The Good, The Bad, The Surprising
What causes companies to fail?
And what causes companies to start?
Why is it that some companies that seem like they should fail stay up, and some that seem like they should succeed fall?
I feel like this will be a nice segwey from last week’s blog into more of what we’ll be doing from here on. That is, more questions based on honest curiosity rather than a desire to provide some form of content.
As I dove further into this rapidly booming IOT world, I found gadgets expected and unexpected, and devices that caused me to roll my eyes and some that caused my eyes to open. Let’s check them out, then talk about -why- .
First, the expected. Sonos.
This is a good speaker. This is a good company. They found success and stability. Especially in the modern world filled with new tech and devices, if a device sells, it is reasonable to assume that some customer need is being fulfilled.
John MacFarlane, the founder of Sonos, had the dream of being able to connect all the speakers in one house to a central control device (read smart phoen) without having to drill holes and thread wires as if in a labyrinth. This is pretty much the IOT dream – make things cleaner, simpler, and connected.
What I find most interesting about this is the unexpected bit: that, like most start-ups, it took three years of repeated efforts and failures, along with a healthy dose of luck, to succeed. As techcrunch.com notes, start-ups need early adopters, and early adopters are usually not afraid to spend a bit of money. They launched initially as a high priced item, and then offered lower options as demand went up.
I wonder how true that is these days?
Onto the unexpected: the failed car HUB device, Navdy.
I found a wonderful website called failory.com, which educates you of failed companies mistakes. Check them out.
The reason Navdy is unexpected to me, is because it is something that I at once did not expect as a product and also did not expect to fail so readily. The reason for failure, while one being the gadget itself was not entirely well received by the community, was owed also largely in part due to the unexpected factor of there already being lots of HUD and navigation tech out there.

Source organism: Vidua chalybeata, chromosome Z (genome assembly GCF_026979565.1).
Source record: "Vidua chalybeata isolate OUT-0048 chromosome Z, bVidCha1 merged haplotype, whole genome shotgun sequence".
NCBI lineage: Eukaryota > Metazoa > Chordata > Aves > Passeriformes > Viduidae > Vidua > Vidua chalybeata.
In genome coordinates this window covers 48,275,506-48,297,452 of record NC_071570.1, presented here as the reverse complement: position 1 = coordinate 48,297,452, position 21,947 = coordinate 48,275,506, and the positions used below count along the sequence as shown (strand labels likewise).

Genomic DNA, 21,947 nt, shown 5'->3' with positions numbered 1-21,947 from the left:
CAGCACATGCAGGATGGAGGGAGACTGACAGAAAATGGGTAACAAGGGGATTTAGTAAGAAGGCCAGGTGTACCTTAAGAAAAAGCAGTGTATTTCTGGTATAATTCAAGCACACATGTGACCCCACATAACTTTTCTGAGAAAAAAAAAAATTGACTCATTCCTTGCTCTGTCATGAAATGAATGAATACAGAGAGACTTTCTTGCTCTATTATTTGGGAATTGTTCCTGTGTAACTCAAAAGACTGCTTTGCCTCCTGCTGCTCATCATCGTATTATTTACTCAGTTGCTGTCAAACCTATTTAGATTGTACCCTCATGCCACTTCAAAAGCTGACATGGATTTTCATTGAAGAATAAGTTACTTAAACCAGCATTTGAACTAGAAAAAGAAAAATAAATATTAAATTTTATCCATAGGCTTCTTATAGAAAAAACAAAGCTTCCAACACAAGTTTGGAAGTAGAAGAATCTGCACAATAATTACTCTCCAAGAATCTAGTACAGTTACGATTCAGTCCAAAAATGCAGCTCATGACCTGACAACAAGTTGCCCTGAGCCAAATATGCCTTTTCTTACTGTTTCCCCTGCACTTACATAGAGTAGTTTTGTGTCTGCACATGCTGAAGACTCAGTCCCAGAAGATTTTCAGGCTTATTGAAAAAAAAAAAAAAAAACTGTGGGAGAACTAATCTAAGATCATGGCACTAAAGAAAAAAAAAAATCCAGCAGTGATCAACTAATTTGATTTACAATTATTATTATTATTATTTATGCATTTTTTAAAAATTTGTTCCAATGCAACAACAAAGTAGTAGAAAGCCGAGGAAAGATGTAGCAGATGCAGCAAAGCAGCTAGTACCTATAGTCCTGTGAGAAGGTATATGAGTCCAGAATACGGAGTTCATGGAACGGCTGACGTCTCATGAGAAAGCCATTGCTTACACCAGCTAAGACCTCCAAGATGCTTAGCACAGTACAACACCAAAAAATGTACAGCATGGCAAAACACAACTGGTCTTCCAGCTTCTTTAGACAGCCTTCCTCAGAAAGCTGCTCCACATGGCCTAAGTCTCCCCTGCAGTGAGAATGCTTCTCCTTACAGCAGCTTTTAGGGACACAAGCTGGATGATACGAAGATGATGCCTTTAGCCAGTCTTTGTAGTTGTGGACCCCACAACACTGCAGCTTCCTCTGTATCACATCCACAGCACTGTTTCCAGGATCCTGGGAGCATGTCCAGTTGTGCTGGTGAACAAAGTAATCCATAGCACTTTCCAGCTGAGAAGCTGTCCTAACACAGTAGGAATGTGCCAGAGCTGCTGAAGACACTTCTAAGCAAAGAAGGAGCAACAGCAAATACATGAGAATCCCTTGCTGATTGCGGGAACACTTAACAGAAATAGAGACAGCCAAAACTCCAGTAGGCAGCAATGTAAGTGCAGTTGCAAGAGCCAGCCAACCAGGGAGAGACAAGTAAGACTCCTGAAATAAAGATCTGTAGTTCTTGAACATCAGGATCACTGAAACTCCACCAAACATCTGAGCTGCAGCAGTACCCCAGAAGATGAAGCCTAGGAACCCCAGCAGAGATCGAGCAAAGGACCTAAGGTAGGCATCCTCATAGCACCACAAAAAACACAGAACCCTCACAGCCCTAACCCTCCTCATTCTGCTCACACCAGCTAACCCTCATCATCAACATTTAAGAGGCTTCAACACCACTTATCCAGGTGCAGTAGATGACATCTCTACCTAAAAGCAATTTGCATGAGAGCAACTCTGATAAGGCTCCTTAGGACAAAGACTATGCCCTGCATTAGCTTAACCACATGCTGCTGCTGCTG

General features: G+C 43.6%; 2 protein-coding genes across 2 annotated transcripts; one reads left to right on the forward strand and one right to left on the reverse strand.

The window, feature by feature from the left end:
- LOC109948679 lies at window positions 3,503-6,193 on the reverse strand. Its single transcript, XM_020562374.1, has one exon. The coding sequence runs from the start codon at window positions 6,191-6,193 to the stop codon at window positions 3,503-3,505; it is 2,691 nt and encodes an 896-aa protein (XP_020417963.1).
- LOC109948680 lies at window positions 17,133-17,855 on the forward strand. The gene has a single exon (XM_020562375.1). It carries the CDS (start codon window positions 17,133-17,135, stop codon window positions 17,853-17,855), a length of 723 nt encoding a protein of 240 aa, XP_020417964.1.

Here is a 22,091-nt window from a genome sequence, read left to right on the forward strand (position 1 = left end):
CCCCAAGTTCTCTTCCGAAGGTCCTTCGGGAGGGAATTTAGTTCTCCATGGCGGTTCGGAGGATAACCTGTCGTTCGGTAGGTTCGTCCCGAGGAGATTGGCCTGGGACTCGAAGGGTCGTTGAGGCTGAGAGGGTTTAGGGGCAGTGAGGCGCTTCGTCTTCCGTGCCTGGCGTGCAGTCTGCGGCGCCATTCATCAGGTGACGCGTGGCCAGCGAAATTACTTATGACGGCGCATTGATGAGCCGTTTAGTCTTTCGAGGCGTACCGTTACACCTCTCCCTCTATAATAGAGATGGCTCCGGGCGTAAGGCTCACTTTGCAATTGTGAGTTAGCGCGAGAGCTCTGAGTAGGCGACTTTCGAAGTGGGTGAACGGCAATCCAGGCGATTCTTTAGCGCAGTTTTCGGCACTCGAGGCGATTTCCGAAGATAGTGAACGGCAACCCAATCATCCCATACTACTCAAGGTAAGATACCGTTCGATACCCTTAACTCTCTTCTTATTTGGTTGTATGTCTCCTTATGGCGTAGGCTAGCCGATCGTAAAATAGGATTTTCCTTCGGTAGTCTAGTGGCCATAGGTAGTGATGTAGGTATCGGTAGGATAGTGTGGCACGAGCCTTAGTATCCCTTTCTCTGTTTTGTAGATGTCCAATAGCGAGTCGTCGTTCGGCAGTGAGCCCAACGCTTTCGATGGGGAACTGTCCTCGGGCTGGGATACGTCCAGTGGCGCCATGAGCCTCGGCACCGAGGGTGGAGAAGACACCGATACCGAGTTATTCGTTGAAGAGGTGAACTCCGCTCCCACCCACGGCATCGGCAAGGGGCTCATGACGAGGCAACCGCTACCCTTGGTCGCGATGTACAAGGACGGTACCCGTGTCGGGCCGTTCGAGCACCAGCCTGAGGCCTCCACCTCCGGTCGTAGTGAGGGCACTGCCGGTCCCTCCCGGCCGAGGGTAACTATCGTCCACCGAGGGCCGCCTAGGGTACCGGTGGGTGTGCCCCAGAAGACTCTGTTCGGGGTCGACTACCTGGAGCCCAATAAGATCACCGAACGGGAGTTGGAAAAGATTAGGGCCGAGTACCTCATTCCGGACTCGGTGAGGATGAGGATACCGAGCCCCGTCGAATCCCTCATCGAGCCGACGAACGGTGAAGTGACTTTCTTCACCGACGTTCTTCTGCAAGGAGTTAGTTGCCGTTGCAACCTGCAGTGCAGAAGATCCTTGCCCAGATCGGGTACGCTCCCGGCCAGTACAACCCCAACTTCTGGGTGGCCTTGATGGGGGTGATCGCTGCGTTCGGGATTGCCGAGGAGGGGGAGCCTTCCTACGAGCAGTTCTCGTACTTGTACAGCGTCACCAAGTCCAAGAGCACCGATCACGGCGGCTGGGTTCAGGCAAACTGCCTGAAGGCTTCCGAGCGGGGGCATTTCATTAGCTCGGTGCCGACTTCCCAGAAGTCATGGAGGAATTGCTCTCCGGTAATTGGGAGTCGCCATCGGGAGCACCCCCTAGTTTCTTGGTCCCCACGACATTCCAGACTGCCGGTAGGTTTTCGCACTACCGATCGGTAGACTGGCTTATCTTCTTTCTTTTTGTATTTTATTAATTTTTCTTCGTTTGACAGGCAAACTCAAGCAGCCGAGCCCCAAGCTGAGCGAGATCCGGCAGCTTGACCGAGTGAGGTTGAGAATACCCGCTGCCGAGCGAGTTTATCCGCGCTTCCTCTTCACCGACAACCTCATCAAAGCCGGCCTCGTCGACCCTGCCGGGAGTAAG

This is marketed as more of that augmented reality stuff that I am personally a big fan of – however, in the end, it just was not well done. Simply: why would anyone pay $400 for a headsup display when they could pay 20$ and mount their phone in the same spot?
Finding that coalescant moment where the market demand and a reasonable cost of production meet. That seems to be what it’s all about.
To the eye opener: the SmartMat yoga mat.
This is not the eye roller. I thought it would be too. But this thing singlehandedly caused me to reconsider a lot of my predisposition towards smart gadgets.
This is a fully functional, rollable yoga mat that has a smart device built in. That is, it has sensors throughout the entire mat to analyze where you put pressure on it so it can guide you, and speakers and connectivity built in.
Now whether it perfectly achieves all this is another question, but let’s say hypothetically it does: what a cool device. It is not one of life’s necessities. But I feel it’s very reasonable to say it makes a very clear improvement to something that is very important to a lot of people.
Here it is. The Mr. Coffee Smart Optimal Brew.
MAYBE you like it. MAYBE you need to schedule your automatic instant coffee brew so it can be there for you. MAYBE to you pressing a button on the coffee machine is too much work and pressing several buttons on your phone is much more convenient.
But for me, trying his hardest to forget any of his own personal preferences for coffee (it is my favorite thing in the world besides my girlfriend), this is too much.
This is perhaps the prime example of an unnecessary device. I am open to being convinced otherwise. Please try to change my mind.
Start-up companies fail. Most of the time.
Only a handful of devices become anything more than playthings by device-lovers.
None of these companies found success or demise by one factor, but by several.
- Navda failed not only by having a sub-par product, but by being expensive and diving into an already saturated market with little demand.
More than whether there is a necessity, asking if there is a market.
- There might be little to no necessity for the smart mat, but to say there’s no market for modern yoga products would be to completely misunderstand modern trends in the western world. (Hate to say it, but this is probably how Mr. Coffee Smart Brew will make millions).
More than asking if the product is well made (though to fail here is an easy end), asking if the product can be well-made and affordable to your market.
- Sonos didn’t exhaust themselves trying to make a cheap product – instead they focused on making a good product, knowing that those early adopters would buy in based on quality.
If you believe people need your product,
asking what people will need to believe they need it too.
What is it that we understand about stak that
we need to convey to everyone else?
Be ambitious without spreading yourself too thin.`
With no risk, there is no reward.
Success is the fruit of repeated efforts.